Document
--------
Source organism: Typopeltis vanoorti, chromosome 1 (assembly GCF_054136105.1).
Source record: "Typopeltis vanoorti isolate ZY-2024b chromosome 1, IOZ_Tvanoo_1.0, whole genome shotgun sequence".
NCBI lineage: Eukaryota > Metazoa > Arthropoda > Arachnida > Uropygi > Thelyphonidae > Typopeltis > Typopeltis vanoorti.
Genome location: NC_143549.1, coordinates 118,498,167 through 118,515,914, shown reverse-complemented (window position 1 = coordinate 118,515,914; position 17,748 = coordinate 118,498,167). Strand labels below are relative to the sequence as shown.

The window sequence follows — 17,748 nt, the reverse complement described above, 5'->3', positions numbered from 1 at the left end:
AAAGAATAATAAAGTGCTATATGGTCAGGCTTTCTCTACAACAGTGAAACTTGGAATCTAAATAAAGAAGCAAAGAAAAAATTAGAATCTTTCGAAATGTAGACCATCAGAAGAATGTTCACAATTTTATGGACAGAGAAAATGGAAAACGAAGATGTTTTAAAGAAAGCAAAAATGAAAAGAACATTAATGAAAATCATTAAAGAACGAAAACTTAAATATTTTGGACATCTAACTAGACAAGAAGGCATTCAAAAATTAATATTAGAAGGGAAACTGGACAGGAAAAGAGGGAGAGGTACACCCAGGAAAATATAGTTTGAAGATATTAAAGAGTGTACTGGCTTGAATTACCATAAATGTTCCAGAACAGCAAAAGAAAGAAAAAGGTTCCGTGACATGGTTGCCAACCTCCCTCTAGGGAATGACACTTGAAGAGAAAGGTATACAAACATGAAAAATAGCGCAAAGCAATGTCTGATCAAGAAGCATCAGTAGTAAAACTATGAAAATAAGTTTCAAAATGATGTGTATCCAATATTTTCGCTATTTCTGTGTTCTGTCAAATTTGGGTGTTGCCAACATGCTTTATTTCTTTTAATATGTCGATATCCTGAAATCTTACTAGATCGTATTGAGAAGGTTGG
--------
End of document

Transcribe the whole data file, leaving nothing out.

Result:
Source organism: Typopeltis vanoorti, chromosome 1 (assembly GCF_054136105.1).
Source record: "Typopeltis vanoorti isolate ZY-2024b chromosome 1, IOZ_Tvanoo_1.0, whole genome shotgun sequence".
NCBI lineage: Eukaryota > Metazoa > Arthropoda > Arachnida > Uropygi > Thelyphonidae > Typopeltis > Typopeltis vanoorti.
Genome location: NC_143549.1, coordinates 118,498,167 through 118,515,914, shown reverse-complemented (window position 1 = coordinate 118,515,914; position 17,748 = coordinate 118,498,167). Strand labels below are relative to the sequence as shown.

The window sequence follows — 17,748 nt, the reverse complement described above, 5'->3', positions numbered from 1 at the left end:
AAAGAATAATAAAGTGCTATATGGTCAGGCTTTCTCTACAACAGTGAAACTTGGAATCTAAATAAAGAAGCAAAGAAAAAATTAGAATCTTTCGAAATGTAGACCATCAGAAGAATGTTCACAATTTTATGGACAGAGAAAATGGAAAACGAAGATGTTTTAAAGAAAGCAAAAATGAAAAGAACATTAATGAAAATCATTAAAGAACGAAAACTTAAATATTTTGGACATCTAACTAGACAAGAAGGCATTCAAAAATTAATATTAGAAGGGAAACTGGACAGGAAAAGAGGGAGAGGTACACCCAGGAAAATATAGTTTGAAGATATTAAAGAGTGTACTGGCTTGAATTACCATAAATGTTCCAGAACAGCAAAAGAAAGAAAAAGGTTCCGTGACATGGTTGCCAACCTCCCTCTAGGGAATGACACTTGAAGAGAAAGGTATACAAACATGAAAAATAGCGCAAAGCAATGTCTGATCAAGAAGCATCAGTAGTAAAACTATGAAAATAAGTTTCAAAATGATGTGTATCCAATATTTTCGCTATTTCTGTGTTCTGTCAAATTTGGGTGTTGCCAACATGCTTTATTTCTTTTAATATGTCGATATCCTGAAATCTTACTAGATCGTATTGAGAAGGTTGG